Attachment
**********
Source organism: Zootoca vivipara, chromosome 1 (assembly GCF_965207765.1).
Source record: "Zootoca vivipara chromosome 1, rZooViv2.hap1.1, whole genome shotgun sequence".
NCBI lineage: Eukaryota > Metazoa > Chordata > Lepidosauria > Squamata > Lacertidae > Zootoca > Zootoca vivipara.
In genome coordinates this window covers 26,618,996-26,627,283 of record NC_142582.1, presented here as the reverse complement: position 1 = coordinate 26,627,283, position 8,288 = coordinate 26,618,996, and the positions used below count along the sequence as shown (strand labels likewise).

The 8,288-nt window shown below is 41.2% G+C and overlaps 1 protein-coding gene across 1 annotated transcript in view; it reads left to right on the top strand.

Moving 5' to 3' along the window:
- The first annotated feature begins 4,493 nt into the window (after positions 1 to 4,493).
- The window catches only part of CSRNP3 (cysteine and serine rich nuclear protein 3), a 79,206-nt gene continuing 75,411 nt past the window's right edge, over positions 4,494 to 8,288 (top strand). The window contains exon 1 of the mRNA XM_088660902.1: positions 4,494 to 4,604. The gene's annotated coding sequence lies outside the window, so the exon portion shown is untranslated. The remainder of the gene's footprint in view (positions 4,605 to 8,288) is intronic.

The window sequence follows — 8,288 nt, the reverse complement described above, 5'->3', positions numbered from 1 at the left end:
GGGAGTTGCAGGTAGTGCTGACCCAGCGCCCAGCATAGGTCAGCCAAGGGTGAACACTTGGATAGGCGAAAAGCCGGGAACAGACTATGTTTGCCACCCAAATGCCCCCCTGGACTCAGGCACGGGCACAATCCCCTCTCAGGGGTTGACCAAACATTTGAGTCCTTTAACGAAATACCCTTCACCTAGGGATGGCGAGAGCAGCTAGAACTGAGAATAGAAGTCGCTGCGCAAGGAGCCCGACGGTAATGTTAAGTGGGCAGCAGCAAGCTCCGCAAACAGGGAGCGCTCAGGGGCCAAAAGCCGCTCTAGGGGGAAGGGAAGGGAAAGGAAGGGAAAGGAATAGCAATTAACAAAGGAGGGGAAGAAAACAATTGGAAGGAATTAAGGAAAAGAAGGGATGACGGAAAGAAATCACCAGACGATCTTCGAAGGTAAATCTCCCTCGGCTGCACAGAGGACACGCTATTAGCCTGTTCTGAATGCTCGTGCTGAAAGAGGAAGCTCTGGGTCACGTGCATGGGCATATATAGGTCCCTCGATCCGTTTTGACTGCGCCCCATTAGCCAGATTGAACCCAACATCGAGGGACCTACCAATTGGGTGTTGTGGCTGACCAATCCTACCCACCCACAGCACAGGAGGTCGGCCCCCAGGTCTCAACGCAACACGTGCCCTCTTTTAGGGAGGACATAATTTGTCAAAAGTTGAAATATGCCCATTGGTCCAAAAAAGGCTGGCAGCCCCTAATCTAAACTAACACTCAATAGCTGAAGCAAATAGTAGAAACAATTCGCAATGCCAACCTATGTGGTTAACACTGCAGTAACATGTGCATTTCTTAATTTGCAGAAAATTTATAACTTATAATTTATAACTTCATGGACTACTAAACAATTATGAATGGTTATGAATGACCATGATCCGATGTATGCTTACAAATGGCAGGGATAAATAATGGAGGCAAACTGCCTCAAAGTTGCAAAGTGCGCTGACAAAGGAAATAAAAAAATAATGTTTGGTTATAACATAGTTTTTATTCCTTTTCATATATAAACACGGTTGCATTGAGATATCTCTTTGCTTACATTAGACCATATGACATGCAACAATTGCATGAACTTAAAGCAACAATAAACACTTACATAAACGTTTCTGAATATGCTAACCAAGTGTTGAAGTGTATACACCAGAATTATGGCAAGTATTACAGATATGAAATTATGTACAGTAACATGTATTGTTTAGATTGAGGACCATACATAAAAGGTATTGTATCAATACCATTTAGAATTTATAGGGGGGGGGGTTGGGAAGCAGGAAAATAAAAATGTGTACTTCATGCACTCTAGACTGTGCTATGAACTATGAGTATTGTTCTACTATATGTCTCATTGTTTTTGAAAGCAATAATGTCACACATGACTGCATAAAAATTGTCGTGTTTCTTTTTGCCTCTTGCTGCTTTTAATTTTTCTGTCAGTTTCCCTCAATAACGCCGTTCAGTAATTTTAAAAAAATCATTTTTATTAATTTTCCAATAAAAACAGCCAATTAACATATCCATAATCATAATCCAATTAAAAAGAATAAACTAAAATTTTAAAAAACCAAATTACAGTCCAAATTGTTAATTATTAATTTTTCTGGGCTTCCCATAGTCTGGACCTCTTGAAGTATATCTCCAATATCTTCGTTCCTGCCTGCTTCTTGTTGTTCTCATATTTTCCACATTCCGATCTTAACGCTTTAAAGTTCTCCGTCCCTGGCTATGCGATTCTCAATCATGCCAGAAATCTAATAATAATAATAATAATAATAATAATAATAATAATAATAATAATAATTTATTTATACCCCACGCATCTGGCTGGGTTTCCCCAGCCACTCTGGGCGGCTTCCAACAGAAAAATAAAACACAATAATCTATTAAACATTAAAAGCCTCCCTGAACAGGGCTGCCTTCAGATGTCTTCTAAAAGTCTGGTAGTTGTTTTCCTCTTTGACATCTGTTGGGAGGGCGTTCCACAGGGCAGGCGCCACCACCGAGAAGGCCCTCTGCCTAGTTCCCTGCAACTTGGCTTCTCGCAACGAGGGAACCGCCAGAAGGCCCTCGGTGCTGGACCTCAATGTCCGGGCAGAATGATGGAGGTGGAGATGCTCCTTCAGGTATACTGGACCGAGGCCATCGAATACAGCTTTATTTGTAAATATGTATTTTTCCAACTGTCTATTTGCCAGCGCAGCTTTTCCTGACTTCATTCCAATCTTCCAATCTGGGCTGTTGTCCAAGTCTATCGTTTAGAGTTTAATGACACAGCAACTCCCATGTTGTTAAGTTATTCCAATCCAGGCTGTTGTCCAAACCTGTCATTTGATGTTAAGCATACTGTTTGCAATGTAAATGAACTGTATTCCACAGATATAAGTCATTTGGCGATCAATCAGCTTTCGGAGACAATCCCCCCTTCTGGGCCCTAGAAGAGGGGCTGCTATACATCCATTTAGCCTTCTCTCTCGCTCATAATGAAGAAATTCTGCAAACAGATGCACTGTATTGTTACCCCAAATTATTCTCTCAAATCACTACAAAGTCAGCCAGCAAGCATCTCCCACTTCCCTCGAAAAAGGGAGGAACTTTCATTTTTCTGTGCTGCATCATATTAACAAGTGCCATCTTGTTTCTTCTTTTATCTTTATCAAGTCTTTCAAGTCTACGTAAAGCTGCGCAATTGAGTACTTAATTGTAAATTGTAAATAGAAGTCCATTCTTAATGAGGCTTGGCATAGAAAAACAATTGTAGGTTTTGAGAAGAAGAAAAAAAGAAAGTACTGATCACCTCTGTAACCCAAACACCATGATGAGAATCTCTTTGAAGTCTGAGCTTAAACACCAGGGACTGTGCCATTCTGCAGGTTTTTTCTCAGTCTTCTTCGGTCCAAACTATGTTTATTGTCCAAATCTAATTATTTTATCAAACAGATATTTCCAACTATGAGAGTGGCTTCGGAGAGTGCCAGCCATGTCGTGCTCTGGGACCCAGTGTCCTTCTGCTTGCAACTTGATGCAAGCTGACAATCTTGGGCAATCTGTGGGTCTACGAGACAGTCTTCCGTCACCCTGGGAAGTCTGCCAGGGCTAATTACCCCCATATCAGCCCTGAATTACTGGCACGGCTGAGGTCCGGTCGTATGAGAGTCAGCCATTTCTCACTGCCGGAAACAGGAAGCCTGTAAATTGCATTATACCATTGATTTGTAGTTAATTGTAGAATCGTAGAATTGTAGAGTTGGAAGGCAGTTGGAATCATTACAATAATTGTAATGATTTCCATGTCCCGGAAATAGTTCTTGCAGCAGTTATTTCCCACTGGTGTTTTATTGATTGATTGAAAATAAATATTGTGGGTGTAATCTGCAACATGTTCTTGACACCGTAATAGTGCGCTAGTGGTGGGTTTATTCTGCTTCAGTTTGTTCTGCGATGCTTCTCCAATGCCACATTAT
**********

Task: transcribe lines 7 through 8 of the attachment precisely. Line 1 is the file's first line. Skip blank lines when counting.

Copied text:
- The first annotated feature begins 4,493 nt into the window (after positions 1 to 4,493).
- The window catches only part of CSRNP3 (cysteine and serine rich nuclear protein 3), a 79,206-nt gene continuing 75,411 nt past the window's right edge, over positions 4,494 to 8,288 (top strand). The window contains exon 1 of the mRNA XM_088660902.1: positions 4,494 to 4,604. The gene's annotated coding sequence lies outside the window, so the exon portion shown is untranslated. The remainder of the gene's footprint in view (positions 4,605 to 8,288) is intronic.